Fishery Clinic – specializes in makhana cum fish farming

Posted July 21, 2017 12:06 pm by

Encourages fish farmers to grow makhana as second crop in the pond for double income

“Makhana and fish farming is eco-friendly integration in fresh water pond. Farmers can get double their income by growing these two aqua crops simultaneously. Apart from two-fold revenues both these crops complement each other perfectly. Fish keeps makhana (called as fox nut in English) crop safe from pests while post harvest of makhana the left behind leaves and stalk of the plant decomposes naturally and turns into organic matter that enhance the nutrient content in the water important for growth of the fish,” shares Mr. Jay Prakash Lal Das, Founder, Fishery Clinic.

Fishery Clinic at Darbhanga, Bihar is the consultancy firm established in the year 2009. “I have trained more than one thousand farmers in makhana cum fish farming in 9 years of professional life as a consultant. In the lowland farming region having good water retention capacity this integration will lead to good returns to the farmers,” he asserts. Makhana leaves cover the top water surface of the pond while fish moves freely below it in different layers.

Makhana grows in 90% of the pond area while 10% of the pond is left open allowing the fish to breath. Giving the example of natural pond spread in one hectare, Mr. Das clarifies, “In one hectare when the farmer is growing makhana and fish at the same time then 10% of the pond area is enclosed preventing the makhana leaves to spread in this vacant area. 10% area is left vacant to compensate the oxygen depletion in the covered area of the ponds. Inadequate oxygen in the water leads to fish mortality therefore 10% vacant space is must in this process. Usually small patch in the centre and four corners of the pond are left vacant. To do so we use bamboo poles and make the area enclosed preventing the makhana leaves to spread in these spaces but allowing the fish to move around freely.”
Farmer needs to transplant makhana seed or spread the seedlings only once in the first year then after this aquatic plant survives and germinates on its own. Commonly the seed germination begins in the month of January and harvested in July-August. Then after the leaves are cut and decomposes which turns into organic matter in the water naturally. The fish that grows in this integration process are rohu, mirgal and other air breathing fishes namely singhi, magur,kabai and saur. “In this process we do not rear catla fish because it stays in the top layer of the pond which is occupied by makhana. Fish that moves below the top surface in the fresh water pond are reared. Air breathing fish grows extremely well with makhana crops and sold at high price,” elucidates Mr. Das. There is no need of changing the water as these are natural pond with fresh water.

Makhana is harvested once in the year where as fish can either be harvested 3-4 times in a year or once in a year. “Fish harvesting totally depends on the farmer. These days instead of fish fingerlings farmers either use zero size fish or fish yearlings. As the demand of fresh water fish is extremely high and sold at good price farmers prefer zero size fish or fish yearlings. The zero size fish weighs 200 gram. It is fed and allowed to grow for 3 months. It quickly gains 500-600 grams weight in three months, and then it is harvested and sold. Although the size is small but it sells at good price. Yearlings are bought at Rs. 3-5/piece and gains weight of 700-800 grams in 6 months. Farmers prefer fish yearling most,” explains Mr. Das. In one hectare pond, approximate production of makhana is 18-22 quintal. Rohu and Mirgal fish if harvested once in a year the production varies 1200 -1800 kg/hectare.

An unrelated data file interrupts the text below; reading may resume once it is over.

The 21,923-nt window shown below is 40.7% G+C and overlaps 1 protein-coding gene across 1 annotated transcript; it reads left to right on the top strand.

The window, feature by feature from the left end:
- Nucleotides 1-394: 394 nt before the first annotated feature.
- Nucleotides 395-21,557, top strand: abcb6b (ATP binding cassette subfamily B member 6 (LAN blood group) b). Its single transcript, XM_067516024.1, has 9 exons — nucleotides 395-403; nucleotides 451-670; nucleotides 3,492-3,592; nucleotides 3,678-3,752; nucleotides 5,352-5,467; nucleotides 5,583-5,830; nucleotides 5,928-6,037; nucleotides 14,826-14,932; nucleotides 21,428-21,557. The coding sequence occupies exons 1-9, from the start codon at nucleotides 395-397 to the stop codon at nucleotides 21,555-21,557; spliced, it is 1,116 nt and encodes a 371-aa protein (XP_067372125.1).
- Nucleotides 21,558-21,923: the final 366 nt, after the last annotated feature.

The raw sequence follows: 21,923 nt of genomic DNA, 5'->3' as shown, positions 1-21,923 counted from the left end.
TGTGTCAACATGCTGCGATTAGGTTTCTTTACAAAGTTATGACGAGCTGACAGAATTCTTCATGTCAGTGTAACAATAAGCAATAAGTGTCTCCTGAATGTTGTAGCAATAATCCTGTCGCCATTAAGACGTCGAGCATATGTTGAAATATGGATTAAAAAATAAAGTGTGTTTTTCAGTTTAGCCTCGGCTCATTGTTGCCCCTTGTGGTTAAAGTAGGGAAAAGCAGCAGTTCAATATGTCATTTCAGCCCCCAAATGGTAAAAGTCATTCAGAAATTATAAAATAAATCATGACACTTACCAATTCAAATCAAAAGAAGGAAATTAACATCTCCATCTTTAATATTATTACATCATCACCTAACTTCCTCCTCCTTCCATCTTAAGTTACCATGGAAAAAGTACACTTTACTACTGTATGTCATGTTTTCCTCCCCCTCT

The harvested makhana looks like a complete black seed ball which is then processed to remove the black outer cover and pull out the white puffs. “The entire procedure of harvesting and processing is manual thus it is extremely laborious and tedious for the farmer. So far mechanization is unsuccessful in this process. However, as makhana is a super food and quite popular among st the health conscious consumer it has high demand and farmer can earn good income,” he highlights. Fox nut/makhana when harvested is completely black in colour. The processing begins with washing, drying, grading, first frying, storing, second frying, hammering and then final storage. Only trained labour team can process makhana. It takes 8-10 days in processing.

Selling price of makhana depends on its size. Overall the pricing of this dry fruit variant is extremely fluctuating. On an average farmer earns only Rs. 150-180/ kg for big size white puffs (makhana) while Rs. 70-80/kg for small size. On the contrary fish are sold with good profit margin. Rohu and mirgal are sold in retail at Rs. 300-350/kg. Air breathing fish variants are sold at Rs. 500-800/kg. Altogether it is profitable process for fish farmer believes Mr. Das.

Recently along with consultancy Mr. Das has developed medicinal formulation for fishery. He has launched the same under his own brand name ‘Star Aqua’. Next he wants to diversify in value addition of makhana. “I want to develop a flavourful snack from low size makhana and improve its price,” he shares.

Prior to setting up the consultancy firm Mr. Das had served in various private and government research institutes across South Indian states, Andaman and Nicobar Islands and Kolkata at difference capacities. “Farming integration leads to livelihood transformation hence farmers must take it up seriously and sincerely,” he signs off.

Contact details:
Fishery Clinic
Mr. Jay Prakash Lal Das
Bajitpur, Milky Chak, Darbhanga, Bihar -846009
Phone: 09709718807/9128530517